In the latest furor doing rounds on social media is a 27-years old Indian American food blogger, Chaheti Bansal’s controversial comment pointing at the ignorance of names of Indian foods. She has referred to the word “curry” as a racial term. The food enthusiast cum chef has expressed her disappointment towards the blanket identification of all Indian foods as “Curry”.
The underlying attack has been against the colonial rulers who have carelessly named every other Indian dish as “curry” without a proper understanding of what it actually means. “There’s a saying that the food in India changes every 100km and yet we’re still using this umbrella term popularised by white people who couldn’t be bothered to learn the actual names of our dishes,” the Californian food blogger Chaheti Bansal said. She believes that the term “curry” has been misrepresented while addressing Indian dishes, signifying the colonial baggage the world still covertly carries around.
Indian food has been popularised as “curry” to the world, greatly since globalisation stormed into our lives. With the diversity of food that exists in the Indian subcontinent, one wonders if it is humanly possible to memorise or rattle off the specific Indian names of the dishes unless one obviously shares a deep interest to research on the wide gamut of Indian cuisines.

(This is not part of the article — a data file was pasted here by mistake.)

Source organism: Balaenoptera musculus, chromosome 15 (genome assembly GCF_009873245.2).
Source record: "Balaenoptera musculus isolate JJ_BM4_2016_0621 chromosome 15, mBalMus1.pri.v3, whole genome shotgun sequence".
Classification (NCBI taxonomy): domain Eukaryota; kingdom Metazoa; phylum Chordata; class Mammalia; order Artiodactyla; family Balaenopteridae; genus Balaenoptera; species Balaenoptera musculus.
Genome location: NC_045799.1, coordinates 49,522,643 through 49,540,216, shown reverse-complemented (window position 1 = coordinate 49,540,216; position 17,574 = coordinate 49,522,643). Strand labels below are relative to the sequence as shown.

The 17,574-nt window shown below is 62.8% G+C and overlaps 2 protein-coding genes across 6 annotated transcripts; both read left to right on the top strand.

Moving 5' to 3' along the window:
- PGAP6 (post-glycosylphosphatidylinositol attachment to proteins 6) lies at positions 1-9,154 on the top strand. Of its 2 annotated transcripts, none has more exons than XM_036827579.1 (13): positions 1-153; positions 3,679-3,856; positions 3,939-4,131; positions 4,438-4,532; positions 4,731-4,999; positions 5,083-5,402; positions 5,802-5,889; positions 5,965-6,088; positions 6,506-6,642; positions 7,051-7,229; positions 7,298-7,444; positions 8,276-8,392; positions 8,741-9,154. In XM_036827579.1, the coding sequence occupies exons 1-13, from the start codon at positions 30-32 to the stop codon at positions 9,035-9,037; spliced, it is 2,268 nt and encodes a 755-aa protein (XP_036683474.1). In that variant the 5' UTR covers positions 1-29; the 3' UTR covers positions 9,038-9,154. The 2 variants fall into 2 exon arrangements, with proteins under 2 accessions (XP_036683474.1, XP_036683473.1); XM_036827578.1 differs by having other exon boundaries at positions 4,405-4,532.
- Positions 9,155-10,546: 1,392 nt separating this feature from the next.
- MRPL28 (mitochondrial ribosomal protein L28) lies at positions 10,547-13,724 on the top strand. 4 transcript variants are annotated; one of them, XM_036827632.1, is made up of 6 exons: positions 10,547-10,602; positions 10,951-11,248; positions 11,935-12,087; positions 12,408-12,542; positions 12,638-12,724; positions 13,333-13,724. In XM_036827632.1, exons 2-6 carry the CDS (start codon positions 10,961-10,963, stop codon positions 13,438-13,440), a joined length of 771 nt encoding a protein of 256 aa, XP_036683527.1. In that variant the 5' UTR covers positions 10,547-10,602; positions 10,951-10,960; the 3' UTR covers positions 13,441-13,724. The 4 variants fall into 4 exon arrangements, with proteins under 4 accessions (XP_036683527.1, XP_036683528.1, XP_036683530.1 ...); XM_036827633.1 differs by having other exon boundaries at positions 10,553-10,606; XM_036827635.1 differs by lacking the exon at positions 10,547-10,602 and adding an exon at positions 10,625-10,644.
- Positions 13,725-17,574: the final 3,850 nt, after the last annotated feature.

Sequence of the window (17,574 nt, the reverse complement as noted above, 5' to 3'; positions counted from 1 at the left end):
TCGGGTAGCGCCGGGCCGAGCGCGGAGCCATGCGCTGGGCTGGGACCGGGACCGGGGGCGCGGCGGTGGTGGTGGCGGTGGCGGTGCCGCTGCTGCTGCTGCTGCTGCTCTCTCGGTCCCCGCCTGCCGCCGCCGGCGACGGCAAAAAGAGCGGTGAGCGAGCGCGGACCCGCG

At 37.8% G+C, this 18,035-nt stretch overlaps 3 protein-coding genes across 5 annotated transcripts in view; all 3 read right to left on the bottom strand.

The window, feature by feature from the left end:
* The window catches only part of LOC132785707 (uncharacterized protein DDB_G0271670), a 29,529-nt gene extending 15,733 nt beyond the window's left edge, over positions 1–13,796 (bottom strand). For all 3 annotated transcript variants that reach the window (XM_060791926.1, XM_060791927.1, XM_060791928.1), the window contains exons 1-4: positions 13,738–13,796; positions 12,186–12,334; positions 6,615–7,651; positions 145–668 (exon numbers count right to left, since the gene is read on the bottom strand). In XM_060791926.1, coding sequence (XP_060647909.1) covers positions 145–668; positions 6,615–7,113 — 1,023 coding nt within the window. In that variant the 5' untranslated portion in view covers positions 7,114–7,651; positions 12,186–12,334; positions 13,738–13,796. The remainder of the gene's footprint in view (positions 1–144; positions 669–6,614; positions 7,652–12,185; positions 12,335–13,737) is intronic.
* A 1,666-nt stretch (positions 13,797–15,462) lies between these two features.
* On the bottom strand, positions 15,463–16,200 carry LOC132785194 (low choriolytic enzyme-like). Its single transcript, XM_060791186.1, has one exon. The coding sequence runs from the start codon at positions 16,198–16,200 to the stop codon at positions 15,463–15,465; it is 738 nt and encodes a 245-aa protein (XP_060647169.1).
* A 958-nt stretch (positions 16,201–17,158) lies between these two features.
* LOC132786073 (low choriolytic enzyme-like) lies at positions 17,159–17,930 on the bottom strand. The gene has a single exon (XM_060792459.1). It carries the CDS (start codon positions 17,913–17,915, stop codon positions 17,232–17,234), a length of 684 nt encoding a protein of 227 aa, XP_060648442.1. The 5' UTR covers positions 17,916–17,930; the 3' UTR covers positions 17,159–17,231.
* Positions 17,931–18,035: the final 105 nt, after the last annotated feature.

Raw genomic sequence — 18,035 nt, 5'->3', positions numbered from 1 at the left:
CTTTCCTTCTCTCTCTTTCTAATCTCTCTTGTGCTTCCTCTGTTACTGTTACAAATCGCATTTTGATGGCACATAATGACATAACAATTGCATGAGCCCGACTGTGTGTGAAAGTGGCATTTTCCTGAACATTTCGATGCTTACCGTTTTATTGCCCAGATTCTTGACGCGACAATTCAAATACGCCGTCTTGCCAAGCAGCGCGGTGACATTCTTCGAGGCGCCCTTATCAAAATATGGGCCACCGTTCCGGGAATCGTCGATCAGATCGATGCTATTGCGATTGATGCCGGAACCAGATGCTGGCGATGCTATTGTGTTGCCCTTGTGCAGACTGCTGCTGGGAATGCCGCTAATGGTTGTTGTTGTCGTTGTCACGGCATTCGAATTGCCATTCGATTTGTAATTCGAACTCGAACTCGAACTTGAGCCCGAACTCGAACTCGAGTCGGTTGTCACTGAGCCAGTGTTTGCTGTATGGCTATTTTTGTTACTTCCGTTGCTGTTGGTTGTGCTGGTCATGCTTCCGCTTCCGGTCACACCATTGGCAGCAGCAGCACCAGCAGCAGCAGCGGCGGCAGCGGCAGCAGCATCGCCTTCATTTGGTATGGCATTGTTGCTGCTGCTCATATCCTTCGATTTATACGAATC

The plurality of genetics, history, geography, religion, tastes, sentiments has been instrumental in naming and evolution of Indian recipes over centuries. Each person from a specific region identifies with a dish differently in their mother tongue. A cultural mosaic that India is, learning every name is a mind boggling affair even for an Indian living in the multicultural land.
Calling the word “curry” as “racist” is grossly inaccurate as this does not point to a derogatory colonial attack on Indian culture. Have we been able to shrug off the colonial baggage in other aspects of life? Should the Chinese take offence to the Indianisation of its cuisine in India, starkly different from what authentic Chinese food looks and tastes like, we might need to drag the judicial system into our kitchens as well. The social media has attacked her opinion, one commentator stating, “FFS we better not use the term ‘roast dinner’ then as a generic term in case anyone is offended that it’s not chicken, beef, lamb etc.,”.
In all fairness, a lot of us struggle placing an order at a restaurant or eatery, overwhelmed by endless options presented to us. Addressing Indian dishes under the umbrella term “curry” just makes it easy for an instant identification of its geographic origin, especially for people living in other parts of the world.
Infact, it has been pointed out by many that even in India, the word “curry” is commonly used by Indians, more so around the coast. Food is a personal choice and so is addressing it however it seems convenient to people. As the great English playwright William Shakespeare correctly pointed out “What’s in a name?” Does it really matter as long as food is available, accessible, enjoyable and brings the world closer?